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Dalits and Religion (2/2)

Panel Chair: Martin Fuchs | Friday, August 28, 3:30-5:30 p.m. | Venue

What is it that Dalits seek in religion? How do they understand religion? How do the problems of conceptualizing “religion” reflect in the ways the relations and problems of Dalits with the field thus categorized are being understood? (“Dalit”, originally a modern self-designation, is here to cover the historically discriminated people earlier termed “Untouchables”). The panel wants to discuss the different ways in which members of marginalized groups, whose authority in these (as well as in other) matters has traditionally been questioned or overlooked, structure religious discourses and define their religious practices. The category Dalit in actual fact covers a wide range of discriminated, but differently positioned groups of people. The relation between (religious) ideas-practices and social groups cannot be reduced to questions of identity, but has to be conceived as interactive. The panel will focus both on the ways religious practices and ideas are being articulated and appropriated by different actors as well as on the ways new and uncommon religious experiences and imaginaries are being formulated and expressed (this includes non-verbal modes of expression). Cases addressed in this panel may comprise religious movements and self-constituted denominations of Dalits, the engagement of Dalits with bhakti, the changing relations of Dalits with institutionalized Hindu religion(s), Dalit engagement with Christian and Islamic denominations, as the presentations may also encompass the local religious traditions of Dalits.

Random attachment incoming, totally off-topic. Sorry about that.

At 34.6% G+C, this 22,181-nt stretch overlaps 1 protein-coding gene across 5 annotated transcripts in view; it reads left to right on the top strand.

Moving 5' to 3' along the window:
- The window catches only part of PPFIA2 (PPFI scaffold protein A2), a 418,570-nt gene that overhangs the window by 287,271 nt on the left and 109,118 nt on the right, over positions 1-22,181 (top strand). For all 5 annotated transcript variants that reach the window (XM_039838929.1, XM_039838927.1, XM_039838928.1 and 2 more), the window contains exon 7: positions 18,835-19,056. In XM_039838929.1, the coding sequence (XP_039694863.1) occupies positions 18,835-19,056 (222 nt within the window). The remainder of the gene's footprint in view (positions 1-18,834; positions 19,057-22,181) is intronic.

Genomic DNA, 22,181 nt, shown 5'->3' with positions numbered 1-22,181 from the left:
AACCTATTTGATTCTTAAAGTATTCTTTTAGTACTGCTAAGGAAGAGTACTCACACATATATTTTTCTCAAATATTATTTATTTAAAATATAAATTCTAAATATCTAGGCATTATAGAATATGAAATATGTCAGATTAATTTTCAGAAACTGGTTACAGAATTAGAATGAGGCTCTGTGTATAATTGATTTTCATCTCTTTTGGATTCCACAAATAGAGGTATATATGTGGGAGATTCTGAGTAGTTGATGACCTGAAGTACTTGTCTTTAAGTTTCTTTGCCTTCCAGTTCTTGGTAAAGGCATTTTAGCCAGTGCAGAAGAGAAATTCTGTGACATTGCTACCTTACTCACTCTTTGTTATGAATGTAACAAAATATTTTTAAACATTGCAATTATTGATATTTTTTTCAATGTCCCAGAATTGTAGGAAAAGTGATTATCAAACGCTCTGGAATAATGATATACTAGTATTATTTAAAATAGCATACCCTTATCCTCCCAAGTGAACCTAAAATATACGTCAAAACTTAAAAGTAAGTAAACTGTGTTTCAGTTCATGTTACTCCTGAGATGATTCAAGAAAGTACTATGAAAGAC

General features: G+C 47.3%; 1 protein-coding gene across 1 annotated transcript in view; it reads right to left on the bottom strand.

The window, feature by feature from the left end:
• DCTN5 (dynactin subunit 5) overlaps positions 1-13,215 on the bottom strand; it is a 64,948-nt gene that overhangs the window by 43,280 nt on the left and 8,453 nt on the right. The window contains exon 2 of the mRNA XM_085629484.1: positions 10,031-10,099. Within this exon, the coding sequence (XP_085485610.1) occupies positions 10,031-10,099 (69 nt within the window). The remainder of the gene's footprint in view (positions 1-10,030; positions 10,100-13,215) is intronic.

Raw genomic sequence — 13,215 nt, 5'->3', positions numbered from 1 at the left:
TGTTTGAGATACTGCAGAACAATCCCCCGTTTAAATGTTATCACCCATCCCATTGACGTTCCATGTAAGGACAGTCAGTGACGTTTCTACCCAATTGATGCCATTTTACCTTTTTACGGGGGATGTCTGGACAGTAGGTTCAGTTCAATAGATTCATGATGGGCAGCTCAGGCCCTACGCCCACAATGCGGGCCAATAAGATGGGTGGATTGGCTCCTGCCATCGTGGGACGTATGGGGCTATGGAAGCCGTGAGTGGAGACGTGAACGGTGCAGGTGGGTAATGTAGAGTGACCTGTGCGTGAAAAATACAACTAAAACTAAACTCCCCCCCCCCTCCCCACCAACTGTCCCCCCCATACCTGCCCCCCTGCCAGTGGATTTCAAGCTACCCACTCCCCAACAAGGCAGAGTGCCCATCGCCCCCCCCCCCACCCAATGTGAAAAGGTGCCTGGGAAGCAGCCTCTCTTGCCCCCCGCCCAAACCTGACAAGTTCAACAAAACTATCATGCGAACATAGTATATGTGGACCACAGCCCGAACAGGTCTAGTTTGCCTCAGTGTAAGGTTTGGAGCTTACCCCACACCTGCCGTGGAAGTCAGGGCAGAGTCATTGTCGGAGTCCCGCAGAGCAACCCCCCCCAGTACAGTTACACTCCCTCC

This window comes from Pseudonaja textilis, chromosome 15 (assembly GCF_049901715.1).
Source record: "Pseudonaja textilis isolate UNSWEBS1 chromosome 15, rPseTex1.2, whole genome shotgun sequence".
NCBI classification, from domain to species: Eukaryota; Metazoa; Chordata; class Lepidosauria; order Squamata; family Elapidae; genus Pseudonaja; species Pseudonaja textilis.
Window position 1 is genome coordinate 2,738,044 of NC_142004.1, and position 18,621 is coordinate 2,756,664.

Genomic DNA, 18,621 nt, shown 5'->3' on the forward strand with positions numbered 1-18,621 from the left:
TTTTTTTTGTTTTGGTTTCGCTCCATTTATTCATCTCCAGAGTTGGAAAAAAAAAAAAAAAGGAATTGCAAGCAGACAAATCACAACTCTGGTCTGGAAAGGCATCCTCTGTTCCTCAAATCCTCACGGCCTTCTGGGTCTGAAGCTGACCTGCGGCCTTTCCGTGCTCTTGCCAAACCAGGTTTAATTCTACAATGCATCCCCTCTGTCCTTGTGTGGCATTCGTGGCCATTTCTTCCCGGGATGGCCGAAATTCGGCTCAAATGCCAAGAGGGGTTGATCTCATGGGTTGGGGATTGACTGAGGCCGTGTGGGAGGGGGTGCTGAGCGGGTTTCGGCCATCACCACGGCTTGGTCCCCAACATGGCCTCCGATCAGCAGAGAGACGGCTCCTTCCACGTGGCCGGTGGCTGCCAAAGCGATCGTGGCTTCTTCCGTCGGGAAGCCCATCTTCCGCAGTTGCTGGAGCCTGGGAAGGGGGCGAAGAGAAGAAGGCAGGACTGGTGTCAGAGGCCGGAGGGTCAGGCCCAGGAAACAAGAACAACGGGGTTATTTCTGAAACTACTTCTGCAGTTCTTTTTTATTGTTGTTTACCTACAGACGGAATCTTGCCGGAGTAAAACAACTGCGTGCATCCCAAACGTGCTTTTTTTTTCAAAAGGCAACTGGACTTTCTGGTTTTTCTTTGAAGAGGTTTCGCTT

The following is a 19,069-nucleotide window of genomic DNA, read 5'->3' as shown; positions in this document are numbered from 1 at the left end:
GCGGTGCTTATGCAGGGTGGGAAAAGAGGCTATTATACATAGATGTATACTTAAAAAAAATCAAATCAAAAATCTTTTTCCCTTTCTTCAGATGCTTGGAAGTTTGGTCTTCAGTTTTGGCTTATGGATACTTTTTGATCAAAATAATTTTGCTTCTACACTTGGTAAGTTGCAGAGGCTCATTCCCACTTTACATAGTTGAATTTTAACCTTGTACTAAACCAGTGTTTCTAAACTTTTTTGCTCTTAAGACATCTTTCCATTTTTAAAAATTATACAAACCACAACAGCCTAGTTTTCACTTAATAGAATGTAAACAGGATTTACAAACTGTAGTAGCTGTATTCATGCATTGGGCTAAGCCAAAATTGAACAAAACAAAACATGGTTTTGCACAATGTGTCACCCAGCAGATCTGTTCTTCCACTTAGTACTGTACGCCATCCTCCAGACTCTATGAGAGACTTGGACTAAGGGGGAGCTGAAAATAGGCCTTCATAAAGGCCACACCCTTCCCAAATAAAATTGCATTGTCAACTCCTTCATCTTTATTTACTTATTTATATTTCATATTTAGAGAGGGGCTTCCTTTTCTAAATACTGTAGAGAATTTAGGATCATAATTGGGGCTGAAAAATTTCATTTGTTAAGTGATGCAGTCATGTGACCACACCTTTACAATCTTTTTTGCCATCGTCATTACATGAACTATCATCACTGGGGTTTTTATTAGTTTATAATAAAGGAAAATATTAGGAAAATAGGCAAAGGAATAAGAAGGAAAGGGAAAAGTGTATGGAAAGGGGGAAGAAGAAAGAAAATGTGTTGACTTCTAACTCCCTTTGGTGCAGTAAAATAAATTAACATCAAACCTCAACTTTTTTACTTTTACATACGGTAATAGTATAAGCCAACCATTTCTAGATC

M.T. Joseph

'Engaged Buddhism' of Dalits in Maharashtra: Plurality of Perspectives and Practices